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Discharge of batteries connected in series

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Kian

Member
Hi,

I have a circuit that is powered by 3 AA batteries and has been running for a while. I noticed the battery is getting weak and I took them out for replacement. I measured the voltage of each of the battery and noticed that they had different voltages remaining, 1.3V, 1.1V and 0.8V.

I always have the impression that when they are connected in series, they should all discharge at the same rate. I wonder what caused this.
 

ronsimpson

Well-Known Member
Most Helpful Member
they are connected in series, they should all discharge at the same rateries .
The same amount of current passed through all the batteries.
BUT
If the batteries had a different amount of charge they will be different at the end.
If the batteries have a different amount if internal leakage.....
If the batteries were made slightly different....... (a 1% difference will get you to this point)
If the batteries came from a different lot..... (made on a different day of the week)
If the batteries came from a different company.... (all ways use the same batteries in a group)
If the batteries were of a different age......
different temperature
different (anything)

With the exact same amount of electrons flowing in all three batteries; one of the batteries will run out of "go" before the others.
 

dknguyen

Well-Known Member
Most Helpful Member
They
Hi,

I have a circuit that is powered by 3 AA batteries and has been running for a while. I noticed the battery is getting weak and I took them out for replacement. I measured the voltage of each of the battery and noticed that they had different voltages remaining, 1.3V, 1.1V and 0.8V.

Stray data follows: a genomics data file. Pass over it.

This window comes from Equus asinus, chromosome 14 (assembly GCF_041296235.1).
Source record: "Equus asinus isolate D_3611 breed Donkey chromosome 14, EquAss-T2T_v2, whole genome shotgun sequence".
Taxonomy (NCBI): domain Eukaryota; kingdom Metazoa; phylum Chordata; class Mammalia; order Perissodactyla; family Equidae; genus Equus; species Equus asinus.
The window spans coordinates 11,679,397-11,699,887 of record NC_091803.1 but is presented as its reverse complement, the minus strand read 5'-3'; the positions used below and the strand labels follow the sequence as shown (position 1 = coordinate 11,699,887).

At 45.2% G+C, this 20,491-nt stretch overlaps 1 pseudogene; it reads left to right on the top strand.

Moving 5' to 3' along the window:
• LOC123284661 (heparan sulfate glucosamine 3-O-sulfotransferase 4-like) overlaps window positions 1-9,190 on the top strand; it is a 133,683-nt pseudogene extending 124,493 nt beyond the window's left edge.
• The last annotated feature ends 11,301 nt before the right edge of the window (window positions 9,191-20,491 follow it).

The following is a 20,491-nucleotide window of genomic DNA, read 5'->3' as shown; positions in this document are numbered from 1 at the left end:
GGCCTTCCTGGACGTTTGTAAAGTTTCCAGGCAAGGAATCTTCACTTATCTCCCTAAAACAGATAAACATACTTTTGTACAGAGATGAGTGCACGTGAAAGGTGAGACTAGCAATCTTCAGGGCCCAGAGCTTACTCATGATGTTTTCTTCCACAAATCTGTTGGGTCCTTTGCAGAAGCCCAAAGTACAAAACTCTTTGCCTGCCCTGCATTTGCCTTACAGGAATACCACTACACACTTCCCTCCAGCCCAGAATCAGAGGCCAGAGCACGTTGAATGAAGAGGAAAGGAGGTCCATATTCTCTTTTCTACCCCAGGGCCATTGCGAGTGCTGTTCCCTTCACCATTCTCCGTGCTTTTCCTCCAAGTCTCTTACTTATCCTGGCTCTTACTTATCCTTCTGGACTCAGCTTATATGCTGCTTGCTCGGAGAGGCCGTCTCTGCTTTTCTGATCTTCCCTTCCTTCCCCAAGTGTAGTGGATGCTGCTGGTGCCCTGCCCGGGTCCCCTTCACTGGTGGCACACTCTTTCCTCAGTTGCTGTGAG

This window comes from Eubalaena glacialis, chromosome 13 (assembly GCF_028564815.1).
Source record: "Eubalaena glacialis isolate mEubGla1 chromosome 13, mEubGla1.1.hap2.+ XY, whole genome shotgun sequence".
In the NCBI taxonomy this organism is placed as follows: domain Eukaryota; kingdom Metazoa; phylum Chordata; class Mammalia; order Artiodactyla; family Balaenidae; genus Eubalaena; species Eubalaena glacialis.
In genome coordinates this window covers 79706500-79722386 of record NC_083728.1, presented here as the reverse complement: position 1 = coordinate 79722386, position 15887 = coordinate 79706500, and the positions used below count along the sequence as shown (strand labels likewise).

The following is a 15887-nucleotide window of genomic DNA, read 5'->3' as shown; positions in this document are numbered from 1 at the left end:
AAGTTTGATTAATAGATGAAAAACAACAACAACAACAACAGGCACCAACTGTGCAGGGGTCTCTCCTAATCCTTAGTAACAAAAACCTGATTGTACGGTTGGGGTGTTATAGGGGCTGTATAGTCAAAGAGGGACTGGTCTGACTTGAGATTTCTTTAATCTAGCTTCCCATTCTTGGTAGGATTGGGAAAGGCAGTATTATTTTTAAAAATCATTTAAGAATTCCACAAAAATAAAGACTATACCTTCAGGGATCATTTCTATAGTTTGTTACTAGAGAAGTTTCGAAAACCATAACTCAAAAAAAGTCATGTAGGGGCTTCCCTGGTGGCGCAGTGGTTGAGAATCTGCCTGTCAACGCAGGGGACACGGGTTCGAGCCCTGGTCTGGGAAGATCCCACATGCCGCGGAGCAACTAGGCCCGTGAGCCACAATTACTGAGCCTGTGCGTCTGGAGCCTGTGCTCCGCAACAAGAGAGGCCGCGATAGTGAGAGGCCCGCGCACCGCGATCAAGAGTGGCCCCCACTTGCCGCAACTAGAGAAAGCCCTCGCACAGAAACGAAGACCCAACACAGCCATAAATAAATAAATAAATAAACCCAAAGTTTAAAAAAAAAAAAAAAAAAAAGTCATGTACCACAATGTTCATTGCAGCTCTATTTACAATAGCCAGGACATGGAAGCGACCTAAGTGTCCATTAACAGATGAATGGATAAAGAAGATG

I always have the impression that when they are connected in series, they should all discharge at the same rate. I wonder what caused this.
Sort of, but not really since no battery is ever identical in capacity or internal resistance to every other battery. They will all have the same current draw, but will have varying % discharge and different voltages per cell while loaded (and unloaded also).
 

schmitt trigger

Well-Known Member
Another problem with series connected batteries is a deep discharge.

As you have noticed, individual cells discharge unevenly. If you deep discharge the pack, there is the possibility that the weakest cell voltage goes to zero volts and then it becomes negative....most likely resulting in a ruined cell.
 

MikeMl

Well-Known Member
Most Helpful Member
The capacity of series connected battery cells is no better than the weakest cell in the string. As pointed out, since that same discharge current flows in all of the cells, the cell to completely discharge first will reverse polarity, totally ruining that cell. Especially true for NiCds, NiMh, and lead-acid automotive and storage batteries.
 
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